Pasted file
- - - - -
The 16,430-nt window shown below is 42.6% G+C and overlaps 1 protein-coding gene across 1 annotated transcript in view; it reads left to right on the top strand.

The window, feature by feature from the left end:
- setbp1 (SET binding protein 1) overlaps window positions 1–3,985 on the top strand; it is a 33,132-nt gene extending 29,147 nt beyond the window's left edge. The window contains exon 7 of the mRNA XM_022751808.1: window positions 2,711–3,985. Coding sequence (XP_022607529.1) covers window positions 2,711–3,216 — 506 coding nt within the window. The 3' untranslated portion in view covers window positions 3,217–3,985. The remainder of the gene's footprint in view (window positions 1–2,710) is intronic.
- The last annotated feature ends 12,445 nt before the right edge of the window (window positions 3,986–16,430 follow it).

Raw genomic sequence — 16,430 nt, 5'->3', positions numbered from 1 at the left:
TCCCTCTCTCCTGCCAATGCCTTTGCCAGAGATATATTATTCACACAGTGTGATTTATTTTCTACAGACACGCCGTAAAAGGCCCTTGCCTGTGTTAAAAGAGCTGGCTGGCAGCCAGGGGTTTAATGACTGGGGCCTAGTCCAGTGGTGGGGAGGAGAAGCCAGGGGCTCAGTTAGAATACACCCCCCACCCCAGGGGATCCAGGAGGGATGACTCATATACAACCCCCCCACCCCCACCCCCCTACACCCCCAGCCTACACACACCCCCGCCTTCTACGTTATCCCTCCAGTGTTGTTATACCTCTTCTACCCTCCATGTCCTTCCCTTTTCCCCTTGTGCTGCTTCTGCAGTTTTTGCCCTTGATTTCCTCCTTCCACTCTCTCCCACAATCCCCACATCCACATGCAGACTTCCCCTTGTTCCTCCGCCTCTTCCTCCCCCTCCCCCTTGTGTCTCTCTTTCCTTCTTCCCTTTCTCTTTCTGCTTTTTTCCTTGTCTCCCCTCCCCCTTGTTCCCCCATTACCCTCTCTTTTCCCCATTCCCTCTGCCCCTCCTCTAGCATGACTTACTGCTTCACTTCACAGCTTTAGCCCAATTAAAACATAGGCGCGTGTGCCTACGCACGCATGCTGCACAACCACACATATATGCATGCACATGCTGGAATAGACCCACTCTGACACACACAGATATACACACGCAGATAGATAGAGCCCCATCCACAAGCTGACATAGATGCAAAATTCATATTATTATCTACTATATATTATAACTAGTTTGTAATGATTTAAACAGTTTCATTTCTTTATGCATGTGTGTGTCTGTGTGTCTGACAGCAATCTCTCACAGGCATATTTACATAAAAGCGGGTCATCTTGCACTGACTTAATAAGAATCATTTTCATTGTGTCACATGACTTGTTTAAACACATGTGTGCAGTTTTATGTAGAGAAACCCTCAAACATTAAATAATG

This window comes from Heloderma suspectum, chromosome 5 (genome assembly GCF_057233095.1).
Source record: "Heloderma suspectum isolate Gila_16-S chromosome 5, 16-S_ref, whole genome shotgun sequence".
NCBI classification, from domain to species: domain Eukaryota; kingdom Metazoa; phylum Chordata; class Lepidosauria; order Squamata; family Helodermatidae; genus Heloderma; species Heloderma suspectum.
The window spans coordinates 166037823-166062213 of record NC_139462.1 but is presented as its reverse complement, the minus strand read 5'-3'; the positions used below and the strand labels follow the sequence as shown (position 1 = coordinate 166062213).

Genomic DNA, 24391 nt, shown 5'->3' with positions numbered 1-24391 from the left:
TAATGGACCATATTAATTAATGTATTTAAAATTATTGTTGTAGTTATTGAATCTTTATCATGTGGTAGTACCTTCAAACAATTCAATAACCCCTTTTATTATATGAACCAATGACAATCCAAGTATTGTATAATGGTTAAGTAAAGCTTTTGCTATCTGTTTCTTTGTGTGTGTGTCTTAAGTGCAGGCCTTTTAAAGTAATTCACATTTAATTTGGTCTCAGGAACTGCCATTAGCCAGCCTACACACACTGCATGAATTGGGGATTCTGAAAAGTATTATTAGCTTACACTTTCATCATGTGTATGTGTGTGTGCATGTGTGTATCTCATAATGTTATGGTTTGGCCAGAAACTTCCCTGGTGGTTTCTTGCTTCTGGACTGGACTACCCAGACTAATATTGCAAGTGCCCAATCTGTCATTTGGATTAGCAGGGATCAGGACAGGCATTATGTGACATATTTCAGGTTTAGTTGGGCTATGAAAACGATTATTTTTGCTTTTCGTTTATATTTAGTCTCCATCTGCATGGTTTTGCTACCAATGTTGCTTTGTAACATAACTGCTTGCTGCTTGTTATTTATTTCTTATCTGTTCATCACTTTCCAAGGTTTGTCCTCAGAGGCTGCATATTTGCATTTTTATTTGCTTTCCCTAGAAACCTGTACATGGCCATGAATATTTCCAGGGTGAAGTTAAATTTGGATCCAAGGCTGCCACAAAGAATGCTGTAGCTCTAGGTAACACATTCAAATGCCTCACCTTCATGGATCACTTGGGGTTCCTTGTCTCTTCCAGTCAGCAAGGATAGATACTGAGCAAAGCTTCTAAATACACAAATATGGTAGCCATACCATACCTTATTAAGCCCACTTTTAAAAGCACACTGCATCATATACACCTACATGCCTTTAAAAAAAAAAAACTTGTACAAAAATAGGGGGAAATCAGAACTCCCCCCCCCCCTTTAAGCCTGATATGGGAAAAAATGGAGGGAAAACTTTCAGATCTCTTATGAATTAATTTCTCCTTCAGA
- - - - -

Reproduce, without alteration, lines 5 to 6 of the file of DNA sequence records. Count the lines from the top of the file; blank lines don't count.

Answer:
Raw genomic sequence — 16,430 nt, 5'->3', positions numbered from 1 at the left:
TCCCTCTCTCCTGCCAATGCCTTTGCCAGAGATATATTATTCACACAGTGTGATTTATTTTCTACAGACACGCCGTAAAAGGCCCTTGCCTGTGTTAAAAGAGCTGGCTGGCAGCCAGGGGTTTAATGACTGGGGCCTAGTCCAGTGGTGGGGAGGAGAAGCCAGGGGCTCAGTTAGAATACACCCCCCACCCCAGGGGATCCAGGAGGGATGACTCATATACAACCCCCCCACCCCCACCCCCCTACACCCCCAGCCTACACACACCCCCGCCTTCTACGTTATCCCTCCAGTGTTGTTATACCTCTTCTACCCTCCATGTCCTTCCCTTTTCCCCTTGTGCTGCTTCTGCAGTTTTTGCCCTTGATTTCCTCCTTCCACTCTCTCCCACAATCCCCACATCCACATGCAGACTTCCCCTTGTTCCTCCGCCTCTTCCTCCCCCTCCCCCTTGTGTCTCTCTTTCCTTCTTCCCTTTCTCTTTCTGCTTTTTTCCTTGTCTCCCCTCCCCCTTGTTCCCCCATTACCCTCTCTTTTCCCCATTCCCTCTGCCCCTCCTCTAGCATGACTTACTGCTTCACTTCACAGCTTTAGCCCAATTAAAACATAGGCGCGTGTGCCTACGCACGCATGCTGCACAACCACACATATATGCATGCACATGCTGGAATAGACCCACTCTGACACACACAGATATACACACGCAGATAGATAGAGCCCCATCCACAAGCTGACATAGATGCAAAATTCATATTATTATCTACTATATATTATAACTAGTTTGTAATGATTTAAACAGTTTCATTTCTTTATGCATGTGTGTGTCTGTGTGTCTGACAGCAATCTCTCACAGGCATATTTACATAAAAGCGGGTCATCTTGCACTGACTTAATAAGAATCATTTTCATTGTGTCACATGACTTGTTTAAACACATGTGTGCAGTTTTATGTAGAGAAACCCTCAAACATTAAATAATG